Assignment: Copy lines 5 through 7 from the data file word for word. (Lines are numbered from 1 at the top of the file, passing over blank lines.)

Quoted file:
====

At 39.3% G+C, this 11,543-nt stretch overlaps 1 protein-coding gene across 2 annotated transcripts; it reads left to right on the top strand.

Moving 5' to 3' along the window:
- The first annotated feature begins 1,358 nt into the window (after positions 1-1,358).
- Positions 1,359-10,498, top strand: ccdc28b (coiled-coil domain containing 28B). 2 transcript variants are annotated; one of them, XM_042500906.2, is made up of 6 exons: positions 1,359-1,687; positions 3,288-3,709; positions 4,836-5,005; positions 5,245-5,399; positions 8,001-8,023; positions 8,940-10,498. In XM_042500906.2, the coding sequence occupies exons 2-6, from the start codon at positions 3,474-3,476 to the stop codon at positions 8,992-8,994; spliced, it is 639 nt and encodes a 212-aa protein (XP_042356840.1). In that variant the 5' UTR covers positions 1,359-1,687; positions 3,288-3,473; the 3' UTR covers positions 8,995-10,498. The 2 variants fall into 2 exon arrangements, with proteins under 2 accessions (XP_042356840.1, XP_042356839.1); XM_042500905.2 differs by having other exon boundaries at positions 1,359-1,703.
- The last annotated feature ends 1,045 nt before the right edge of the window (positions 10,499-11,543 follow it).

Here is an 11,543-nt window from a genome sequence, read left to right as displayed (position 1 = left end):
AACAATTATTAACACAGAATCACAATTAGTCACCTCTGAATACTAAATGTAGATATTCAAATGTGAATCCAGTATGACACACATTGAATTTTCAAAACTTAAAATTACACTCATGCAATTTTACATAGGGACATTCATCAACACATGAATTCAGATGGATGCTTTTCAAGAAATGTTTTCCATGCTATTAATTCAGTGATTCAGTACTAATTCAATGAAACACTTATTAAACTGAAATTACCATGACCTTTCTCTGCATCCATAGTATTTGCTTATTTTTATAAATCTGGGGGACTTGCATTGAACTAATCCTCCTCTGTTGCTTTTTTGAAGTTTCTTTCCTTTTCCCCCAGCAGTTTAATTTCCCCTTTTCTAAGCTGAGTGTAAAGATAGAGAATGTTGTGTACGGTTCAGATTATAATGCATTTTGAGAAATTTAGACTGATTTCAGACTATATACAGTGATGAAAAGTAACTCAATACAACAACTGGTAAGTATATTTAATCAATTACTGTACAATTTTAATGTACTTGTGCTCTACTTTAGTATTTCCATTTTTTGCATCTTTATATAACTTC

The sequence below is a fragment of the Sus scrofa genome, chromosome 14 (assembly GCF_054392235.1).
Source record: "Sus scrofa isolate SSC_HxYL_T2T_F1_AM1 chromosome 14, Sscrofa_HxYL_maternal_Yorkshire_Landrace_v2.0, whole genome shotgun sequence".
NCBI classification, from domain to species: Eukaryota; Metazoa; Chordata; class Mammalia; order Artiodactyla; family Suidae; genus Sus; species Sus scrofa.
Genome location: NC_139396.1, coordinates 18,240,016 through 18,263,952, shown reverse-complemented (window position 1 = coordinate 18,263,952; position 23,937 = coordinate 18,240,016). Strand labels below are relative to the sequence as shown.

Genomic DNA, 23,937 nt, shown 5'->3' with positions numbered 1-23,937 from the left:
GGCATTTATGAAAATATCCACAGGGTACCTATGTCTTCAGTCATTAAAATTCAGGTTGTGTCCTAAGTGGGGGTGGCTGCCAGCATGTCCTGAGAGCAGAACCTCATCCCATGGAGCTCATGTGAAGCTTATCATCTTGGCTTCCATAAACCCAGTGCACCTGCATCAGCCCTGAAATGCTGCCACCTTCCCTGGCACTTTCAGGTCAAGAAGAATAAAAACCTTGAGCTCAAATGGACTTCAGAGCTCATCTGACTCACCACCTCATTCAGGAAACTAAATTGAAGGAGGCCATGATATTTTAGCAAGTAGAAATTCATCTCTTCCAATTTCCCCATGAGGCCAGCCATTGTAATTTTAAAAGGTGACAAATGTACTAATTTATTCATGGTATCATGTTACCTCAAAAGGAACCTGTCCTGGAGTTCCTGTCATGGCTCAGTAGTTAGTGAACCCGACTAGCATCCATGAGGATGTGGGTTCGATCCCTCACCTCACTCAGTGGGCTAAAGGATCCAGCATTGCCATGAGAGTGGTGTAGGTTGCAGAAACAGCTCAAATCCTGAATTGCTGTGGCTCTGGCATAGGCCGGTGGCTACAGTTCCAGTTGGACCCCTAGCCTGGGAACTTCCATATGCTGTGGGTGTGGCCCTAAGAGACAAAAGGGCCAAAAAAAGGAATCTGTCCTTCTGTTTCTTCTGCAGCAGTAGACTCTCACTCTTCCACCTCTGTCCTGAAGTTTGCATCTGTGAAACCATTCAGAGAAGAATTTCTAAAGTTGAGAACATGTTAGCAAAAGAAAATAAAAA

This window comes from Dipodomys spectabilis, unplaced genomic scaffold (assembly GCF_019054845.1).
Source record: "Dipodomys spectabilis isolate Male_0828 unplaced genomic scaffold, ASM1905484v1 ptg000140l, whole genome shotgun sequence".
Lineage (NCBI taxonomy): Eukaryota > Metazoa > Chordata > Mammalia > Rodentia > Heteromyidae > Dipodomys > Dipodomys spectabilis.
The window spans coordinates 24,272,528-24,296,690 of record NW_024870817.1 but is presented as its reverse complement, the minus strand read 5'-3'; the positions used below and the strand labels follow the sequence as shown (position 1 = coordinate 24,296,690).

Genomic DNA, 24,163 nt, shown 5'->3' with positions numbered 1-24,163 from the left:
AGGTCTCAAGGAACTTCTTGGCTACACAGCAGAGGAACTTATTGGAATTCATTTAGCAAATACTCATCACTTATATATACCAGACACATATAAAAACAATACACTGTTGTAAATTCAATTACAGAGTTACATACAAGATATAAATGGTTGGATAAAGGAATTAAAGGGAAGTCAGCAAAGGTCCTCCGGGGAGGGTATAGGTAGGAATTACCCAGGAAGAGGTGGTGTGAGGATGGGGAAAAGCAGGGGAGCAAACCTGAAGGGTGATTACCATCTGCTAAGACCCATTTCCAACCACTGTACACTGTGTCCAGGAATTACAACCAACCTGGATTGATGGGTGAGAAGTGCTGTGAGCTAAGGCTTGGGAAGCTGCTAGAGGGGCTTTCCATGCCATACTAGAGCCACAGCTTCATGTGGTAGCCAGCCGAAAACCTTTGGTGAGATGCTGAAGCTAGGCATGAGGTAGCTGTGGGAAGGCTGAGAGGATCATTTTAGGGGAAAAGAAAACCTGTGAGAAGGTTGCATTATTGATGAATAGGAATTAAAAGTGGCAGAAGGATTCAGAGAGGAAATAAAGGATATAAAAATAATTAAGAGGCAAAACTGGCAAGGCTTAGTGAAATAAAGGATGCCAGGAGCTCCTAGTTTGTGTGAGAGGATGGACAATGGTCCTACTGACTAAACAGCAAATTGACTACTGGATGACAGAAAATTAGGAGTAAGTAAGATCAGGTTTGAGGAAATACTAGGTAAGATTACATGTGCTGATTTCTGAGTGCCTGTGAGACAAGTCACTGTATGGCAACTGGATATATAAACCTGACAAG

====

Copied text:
- The last annotated feature ends 1,045 nt before the right edge of the window (positions 10,499-11,543 follow it).

Here is an 11,543-nt window from a genome sequence, read left to right as displayed (position 1 = left end):
AACAATTATTAACACAGAATCACAATTAGTCACCTCTGAATACTAAATGTAGATATTCAAATGTGAATCCAGTATGACACACATTGAATTTTCAAAACTTAAAATTACACTCATGCAATTTTACATAGGGACATTCATCAACACATGAATTCAGATGGATGCTTTTCAAGAAATGTTTTCCATGCTATTAATTCAGTGATTCAGTACTAATTCAATGAAACACTTATTAAACTGAAATTACCATGACCTTTCTCTGCATCCATAGTATTTGCTTATTTTTATAAATCTGGGGGACTTGCATTGAACTAATCCTCCTCTGTTGCTTTTTTGAAGTTTCTTTCCTTTTCCCCCAGCAGTTTAATTTCCCCTTTTCTAAGCTGAGTGTAAAGATAGAGAATGTTGTGTACGGTTCAGATTATAATGCATTTTGAGAAATTTAGACTGATTTCAGACTATATACAGTGATGAAAAGTAACTCAATACAACAACTGGTAAGTATATTTAATCAATTACTGTACAATTTTAATGTACTTGTGCTCTACTTTAGTATTTCCATTTTTTGCATCTTTATATAACTTC